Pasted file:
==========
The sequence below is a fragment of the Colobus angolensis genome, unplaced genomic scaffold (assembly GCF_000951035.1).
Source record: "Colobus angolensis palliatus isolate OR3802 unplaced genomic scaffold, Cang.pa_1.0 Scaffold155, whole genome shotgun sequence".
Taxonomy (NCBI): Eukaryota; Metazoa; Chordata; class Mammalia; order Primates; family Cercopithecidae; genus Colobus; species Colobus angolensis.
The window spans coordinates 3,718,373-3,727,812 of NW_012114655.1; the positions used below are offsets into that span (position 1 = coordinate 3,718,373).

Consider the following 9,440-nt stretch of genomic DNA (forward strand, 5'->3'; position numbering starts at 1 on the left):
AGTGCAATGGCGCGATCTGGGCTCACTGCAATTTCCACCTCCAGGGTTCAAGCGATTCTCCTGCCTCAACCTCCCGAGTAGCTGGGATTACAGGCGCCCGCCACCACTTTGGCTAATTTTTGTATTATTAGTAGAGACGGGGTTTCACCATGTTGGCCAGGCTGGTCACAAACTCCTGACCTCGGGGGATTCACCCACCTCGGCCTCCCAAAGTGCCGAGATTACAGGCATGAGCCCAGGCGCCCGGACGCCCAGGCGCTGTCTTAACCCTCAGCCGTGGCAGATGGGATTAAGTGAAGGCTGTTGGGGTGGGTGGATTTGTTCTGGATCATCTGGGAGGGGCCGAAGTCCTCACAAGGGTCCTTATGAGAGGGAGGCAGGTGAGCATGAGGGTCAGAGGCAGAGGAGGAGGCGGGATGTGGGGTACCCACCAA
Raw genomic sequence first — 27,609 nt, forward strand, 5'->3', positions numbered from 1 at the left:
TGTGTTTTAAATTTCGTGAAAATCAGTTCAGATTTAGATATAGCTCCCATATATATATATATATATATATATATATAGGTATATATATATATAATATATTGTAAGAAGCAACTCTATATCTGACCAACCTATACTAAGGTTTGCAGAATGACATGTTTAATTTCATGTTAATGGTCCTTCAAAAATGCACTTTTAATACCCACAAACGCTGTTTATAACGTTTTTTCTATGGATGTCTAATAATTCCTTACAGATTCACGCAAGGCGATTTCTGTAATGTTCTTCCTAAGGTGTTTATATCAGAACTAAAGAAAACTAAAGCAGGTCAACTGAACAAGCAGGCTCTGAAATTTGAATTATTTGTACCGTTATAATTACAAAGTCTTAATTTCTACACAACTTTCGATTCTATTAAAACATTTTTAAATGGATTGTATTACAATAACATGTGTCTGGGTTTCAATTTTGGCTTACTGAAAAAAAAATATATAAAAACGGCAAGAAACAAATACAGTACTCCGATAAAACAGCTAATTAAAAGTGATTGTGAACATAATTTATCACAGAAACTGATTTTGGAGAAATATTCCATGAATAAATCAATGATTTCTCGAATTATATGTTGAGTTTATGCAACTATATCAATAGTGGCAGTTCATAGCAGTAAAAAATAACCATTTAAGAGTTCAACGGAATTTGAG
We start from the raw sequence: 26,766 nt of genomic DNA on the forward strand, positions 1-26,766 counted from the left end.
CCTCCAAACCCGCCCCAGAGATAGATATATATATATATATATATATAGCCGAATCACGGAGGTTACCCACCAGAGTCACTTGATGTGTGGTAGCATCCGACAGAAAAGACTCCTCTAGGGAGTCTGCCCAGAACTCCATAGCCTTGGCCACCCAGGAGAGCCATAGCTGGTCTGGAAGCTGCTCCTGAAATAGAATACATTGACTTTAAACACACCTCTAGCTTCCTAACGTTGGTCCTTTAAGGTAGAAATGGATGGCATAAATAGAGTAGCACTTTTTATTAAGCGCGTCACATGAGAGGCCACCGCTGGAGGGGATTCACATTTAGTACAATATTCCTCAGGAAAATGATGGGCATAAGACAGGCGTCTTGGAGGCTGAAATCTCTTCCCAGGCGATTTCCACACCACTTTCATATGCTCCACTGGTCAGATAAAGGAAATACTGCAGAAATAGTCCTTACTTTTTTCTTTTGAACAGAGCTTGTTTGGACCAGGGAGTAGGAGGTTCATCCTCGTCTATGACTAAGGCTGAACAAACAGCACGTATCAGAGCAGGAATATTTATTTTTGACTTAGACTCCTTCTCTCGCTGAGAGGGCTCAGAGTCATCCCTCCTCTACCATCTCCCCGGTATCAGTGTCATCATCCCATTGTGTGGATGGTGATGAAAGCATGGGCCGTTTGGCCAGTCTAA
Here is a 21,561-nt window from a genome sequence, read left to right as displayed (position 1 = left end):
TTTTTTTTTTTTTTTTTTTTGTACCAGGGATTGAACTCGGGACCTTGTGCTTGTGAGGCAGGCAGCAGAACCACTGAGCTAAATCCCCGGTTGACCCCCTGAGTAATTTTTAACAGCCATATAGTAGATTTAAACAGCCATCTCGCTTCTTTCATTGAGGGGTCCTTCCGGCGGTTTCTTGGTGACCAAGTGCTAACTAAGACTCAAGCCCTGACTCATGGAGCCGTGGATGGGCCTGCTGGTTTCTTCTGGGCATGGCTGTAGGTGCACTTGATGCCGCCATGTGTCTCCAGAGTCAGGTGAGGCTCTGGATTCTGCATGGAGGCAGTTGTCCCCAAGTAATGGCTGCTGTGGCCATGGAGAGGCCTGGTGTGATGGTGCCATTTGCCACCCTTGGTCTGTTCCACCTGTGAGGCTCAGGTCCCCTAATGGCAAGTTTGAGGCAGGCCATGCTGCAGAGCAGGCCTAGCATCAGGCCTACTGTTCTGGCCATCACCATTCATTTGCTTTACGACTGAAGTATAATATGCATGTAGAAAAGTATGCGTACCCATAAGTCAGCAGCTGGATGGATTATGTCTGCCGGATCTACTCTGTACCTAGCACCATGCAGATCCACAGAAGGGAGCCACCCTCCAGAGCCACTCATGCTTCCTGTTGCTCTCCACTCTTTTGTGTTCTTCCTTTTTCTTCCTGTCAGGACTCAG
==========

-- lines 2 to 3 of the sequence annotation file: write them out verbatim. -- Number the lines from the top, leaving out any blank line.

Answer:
Source record: "Colobus angolensis palliatus isolate OR3802 unplaced genomic scaffold, Cang.pa_1.0 Scaffold155, whole genome shotgun sequence".
Taxonomy (NCBI): Eukaryota; Metazoa; Chordata; class Mammalia; order Primates; family Cercopithecidae; genus Colobus; species Colobus angolensis.